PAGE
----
Ian and Stuart, from Middlesbrough, were taking no chances and staying put at Hazebrouck, 30-odd kilometres away, until just before the match, by which time they would, they predicted, be "totally plastered". Despite having already drunk themselves to the point of stupor by 10pm, they had very decently offered me a spot on the floor of their room in the Hotel du Nord, having first checked that (a) I didn't snore, (b) I wasn't gay.
Just to be on the safe side, Ian also invited the attractive Helene behind the bar to share his bed, by way of equipping himself with a bodyguard. "You and me, we're made for each other," he ventured. Her husband seemed to take this in good heart.
Meanwhile, Stuart had already crawled off to crash, but Ian insisted it was not too late to fit in one more glass.
It felt like being in the Blitz, the night before a good bombing, in a frenzied eat-drink-and-be-merry mood - with the emphasis squarely on drink for tomorrow we're dry. But, looking back on it, that was nothing. Today, when for 24 hours Lens had become the land of prohibition, is really crazy.
Today I, along with just about everyone else in town, provoked by a combination of giant "Heineken" and "1664" posters and small signs saying "No beer today", am obsessed with a quest which might be described as "A la recherche du Stella Artois perdu". Prohibition is a red rag. The search for the speakeasy was on.
In the Caron bar, the reaction was mixed. One man with the kind of moustache which is normally covered with froth was relaxed: "Tomorrow I will have two." Further down the zinc, a man in blue overalls with a yellow Gitane stuck to his lip was less phlegmatic: "But Marie, I am a regular, surely you can..." But Marie was brutal and unequivocal. She explained that she had had an anglais in her bar only the night before who had shattered a glass on the counter prior to shoving it in the face of his neighbour.
"This is insupportable!" she concluded. She was all the more keen on abiding by the law as there was a customs man passing through at the time (sporting a "Douanes" armband) precisely to check that the taps were not still dripping.
But somewhere business was going on as usual. Guys were parading up and down the main street with cans in their hands. I asked one of them where it all came from. "There's a little off-licence, behind the Audi showroom," he said. By the time I got there, behind a squad of gendarmes, it had reverted to Coca-Cola.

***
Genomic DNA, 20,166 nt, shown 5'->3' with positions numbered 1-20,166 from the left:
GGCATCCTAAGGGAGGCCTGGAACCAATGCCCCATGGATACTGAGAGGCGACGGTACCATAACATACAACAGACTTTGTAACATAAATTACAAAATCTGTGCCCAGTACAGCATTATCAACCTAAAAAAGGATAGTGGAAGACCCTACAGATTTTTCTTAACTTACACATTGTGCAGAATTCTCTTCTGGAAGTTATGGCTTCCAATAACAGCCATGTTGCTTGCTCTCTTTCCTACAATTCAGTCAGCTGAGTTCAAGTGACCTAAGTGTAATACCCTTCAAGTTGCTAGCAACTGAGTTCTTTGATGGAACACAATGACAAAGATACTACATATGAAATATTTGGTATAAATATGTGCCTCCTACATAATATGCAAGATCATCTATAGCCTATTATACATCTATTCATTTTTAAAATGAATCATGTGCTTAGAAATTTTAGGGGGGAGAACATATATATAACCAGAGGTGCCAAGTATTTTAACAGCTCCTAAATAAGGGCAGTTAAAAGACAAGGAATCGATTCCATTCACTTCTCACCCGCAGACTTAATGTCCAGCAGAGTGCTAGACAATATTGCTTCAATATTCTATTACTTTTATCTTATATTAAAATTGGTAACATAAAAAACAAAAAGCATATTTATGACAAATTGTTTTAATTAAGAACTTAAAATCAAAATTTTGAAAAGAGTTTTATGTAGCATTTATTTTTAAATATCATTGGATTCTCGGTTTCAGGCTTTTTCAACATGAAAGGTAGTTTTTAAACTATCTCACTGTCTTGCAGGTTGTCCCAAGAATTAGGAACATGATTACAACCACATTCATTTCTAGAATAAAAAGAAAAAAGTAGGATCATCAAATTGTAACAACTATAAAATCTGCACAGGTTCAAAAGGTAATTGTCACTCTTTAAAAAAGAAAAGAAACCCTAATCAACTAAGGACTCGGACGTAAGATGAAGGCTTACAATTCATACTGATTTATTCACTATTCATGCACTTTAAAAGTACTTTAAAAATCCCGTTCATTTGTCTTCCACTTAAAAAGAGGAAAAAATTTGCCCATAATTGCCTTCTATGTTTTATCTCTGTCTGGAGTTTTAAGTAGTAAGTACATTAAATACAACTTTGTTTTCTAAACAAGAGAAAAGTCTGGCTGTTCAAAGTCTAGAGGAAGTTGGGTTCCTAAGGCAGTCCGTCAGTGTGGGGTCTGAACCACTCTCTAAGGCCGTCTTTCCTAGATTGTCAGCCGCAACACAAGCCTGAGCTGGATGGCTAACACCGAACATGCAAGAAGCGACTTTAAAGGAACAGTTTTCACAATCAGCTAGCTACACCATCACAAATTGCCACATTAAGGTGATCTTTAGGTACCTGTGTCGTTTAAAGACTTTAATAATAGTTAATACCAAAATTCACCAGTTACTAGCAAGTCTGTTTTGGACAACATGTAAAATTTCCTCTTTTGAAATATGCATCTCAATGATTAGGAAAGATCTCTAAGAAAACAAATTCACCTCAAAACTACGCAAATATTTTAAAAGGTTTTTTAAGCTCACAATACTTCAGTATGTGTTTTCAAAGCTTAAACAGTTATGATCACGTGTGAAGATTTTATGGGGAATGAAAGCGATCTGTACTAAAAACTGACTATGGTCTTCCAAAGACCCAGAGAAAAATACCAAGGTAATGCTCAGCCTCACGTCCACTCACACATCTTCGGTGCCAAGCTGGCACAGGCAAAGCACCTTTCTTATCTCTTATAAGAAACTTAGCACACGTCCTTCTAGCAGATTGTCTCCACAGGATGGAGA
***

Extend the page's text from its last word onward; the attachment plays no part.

Next I had a word with Francois Vasquet, who is a penniless Lens poet reduced to begging in the street. Surely if anyone knew where to get a drink he would. "I will change the winter into ardent summer," he said, quoting a line from one of his poems. "Yes, yes, but it already is ardent summer," I said, "so how do we go about finding an oasis in the desert?" "I will tell the snowman: `Make yourself into a river," he replied.
Until recently, Francois hadn't touched a drop for 38 years. "It was a mistake. Maybe I would have been a better poet," he said, warming to the Baudelaire view that wine inspires excellent poetry or at least the conviction that your poetry is excellent. Now he likes to have a glass or two. "And is that why you're here?" I said, noting that he was reclining on the pavement at 11am. "No," he said, "I'm here because I have nothing to eat."
Francois' dire state almost succeeded in sobering me up, but when I walked past a bloke with a 20-pack of beer outside the stadium I couldn't resist buying one off him for 10Fr.
As I sauntered about taking a long swig, I was thinking that the gendarmes were being very lax. Just then a bunch of 10 or so stopped me and told me, "Ca, c'est interdit." They would have to confiscate the can. The idea of saying to these 10 armed men that they didn't seem to be confiscating anything from the guys with their shirts off and their tattoos on passed through my mind. It was probably the drink.
As I was mooching off, I heard one of the flics say to another: "Oi, Pierre, are you thirsty?" "Very," said Pierre.Reuse content